High-level compensation

Last week we reported on the spat at Riverside Church in Manhattan over the reported $600,000 compensation package for new senior pastor Brad Braxton. The package was so high that it prompted a lawsuit by Riverside members seeking to stop Braxton’s installation on Sunday. The judge refused. Braxtron responded from Riverside’s pulpit on Sunday, and the New York Daily News reports that he got a standing ovation.

The Prince and the Pontiff

Prince Charles and his wife had an audience with Pope Benedict today, and contrary to advance reports in at least one British newspaper, the touchy subject of divorce does not seem to have come up in any form.

Religious dropouts

In today’s release of the follow-up to its 2007 Landscape Survey, Pew offers an answer to the intriguing question: Which major Christian tradition is most likely to have its members drop out of religion. (Pew calls these folks “unaffiliated,” we at ARIS call them Nones–I won’t argue the point here.) The answer, in the immortal words of the Rev. Lovejoy, is that they are all, in this regard, pretty much the same.Pew asked a sample of its unaffiliateds what their childhood religion was and the answers were 27 percent Catholic, 22 percent Evangelical, and 17 percent Mainline Protestant. Pew’s numbers for the strength of those groups were, respectively, 24 percent, 26 percent, and 18 percent–which is to say, each contributed roughly its share of the U.S. population to the dropout pool. As usual with Pew, there’s a tendency to give the Catholics the needle. In the Executive Summary, the first table has a “Raised Catholic, now Protestant” line but no “Raised Protestant, now Catholic.”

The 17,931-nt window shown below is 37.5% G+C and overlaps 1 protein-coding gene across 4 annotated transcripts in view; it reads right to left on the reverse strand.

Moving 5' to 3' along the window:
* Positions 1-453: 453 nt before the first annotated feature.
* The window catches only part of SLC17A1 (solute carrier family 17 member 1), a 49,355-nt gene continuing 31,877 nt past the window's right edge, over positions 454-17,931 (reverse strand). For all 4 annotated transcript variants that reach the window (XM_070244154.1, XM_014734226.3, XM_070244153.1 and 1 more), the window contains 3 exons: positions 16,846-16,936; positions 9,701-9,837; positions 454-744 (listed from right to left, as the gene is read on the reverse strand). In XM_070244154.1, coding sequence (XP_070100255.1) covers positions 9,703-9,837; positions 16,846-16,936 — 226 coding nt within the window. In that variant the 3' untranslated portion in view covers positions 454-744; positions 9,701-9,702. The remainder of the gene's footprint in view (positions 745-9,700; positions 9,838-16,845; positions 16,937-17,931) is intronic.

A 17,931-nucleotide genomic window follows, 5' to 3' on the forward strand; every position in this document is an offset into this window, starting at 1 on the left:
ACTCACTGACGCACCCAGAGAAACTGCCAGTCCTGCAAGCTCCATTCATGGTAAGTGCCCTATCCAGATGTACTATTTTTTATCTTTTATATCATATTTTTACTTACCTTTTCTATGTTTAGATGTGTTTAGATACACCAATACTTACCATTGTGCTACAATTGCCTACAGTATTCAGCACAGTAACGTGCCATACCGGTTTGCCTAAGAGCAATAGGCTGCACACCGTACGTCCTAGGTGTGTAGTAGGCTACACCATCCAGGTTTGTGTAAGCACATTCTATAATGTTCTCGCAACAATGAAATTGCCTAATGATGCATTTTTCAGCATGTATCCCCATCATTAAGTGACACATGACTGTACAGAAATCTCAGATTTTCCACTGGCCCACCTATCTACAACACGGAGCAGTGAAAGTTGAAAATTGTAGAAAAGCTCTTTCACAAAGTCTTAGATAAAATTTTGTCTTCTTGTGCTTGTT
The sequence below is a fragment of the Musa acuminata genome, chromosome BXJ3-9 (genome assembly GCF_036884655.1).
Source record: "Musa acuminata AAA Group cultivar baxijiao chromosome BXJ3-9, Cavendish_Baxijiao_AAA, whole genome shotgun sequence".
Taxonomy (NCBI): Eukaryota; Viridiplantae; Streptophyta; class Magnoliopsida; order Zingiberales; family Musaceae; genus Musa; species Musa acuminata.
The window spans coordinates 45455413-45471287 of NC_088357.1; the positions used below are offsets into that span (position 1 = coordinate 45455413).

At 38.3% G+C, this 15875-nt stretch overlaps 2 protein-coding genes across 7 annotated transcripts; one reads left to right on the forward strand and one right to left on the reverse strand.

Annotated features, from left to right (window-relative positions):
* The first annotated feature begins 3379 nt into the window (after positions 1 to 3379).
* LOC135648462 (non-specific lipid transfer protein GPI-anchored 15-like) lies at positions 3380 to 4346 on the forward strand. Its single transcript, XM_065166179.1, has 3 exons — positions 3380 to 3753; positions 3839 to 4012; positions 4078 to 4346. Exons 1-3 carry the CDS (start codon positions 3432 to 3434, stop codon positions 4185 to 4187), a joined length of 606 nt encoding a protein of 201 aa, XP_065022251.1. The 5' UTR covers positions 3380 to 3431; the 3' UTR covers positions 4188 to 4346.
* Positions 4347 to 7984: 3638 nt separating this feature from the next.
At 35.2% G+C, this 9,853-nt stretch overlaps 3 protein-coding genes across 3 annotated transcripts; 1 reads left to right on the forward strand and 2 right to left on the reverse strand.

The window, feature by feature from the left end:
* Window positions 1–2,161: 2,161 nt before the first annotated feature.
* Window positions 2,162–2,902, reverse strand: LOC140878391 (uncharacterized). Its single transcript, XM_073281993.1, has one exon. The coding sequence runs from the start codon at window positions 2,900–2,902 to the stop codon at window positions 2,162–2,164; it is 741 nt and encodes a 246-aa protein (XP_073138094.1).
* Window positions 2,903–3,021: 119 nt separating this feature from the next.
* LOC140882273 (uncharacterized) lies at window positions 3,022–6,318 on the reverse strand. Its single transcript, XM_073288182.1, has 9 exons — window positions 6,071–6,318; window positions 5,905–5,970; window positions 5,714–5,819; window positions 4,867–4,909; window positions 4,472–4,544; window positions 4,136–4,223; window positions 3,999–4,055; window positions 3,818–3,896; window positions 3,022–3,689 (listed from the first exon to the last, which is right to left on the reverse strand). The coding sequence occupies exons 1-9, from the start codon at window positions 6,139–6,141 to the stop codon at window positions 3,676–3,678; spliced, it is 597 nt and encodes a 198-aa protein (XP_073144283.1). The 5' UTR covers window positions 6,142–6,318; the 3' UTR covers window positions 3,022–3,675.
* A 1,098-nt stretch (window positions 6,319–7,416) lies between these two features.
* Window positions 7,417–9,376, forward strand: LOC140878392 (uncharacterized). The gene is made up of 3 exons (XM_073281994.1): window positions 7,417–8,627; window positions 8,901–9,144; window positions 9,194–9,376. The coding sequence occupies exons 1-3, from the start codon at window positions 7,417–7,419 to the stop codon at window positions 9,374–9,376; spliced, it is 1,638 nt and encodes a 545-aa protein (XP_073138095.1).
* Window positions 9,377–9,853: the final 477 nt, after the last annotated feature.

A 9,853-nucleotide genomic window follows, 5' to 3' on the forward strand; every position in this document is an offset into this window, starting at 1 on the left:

Little Faith-based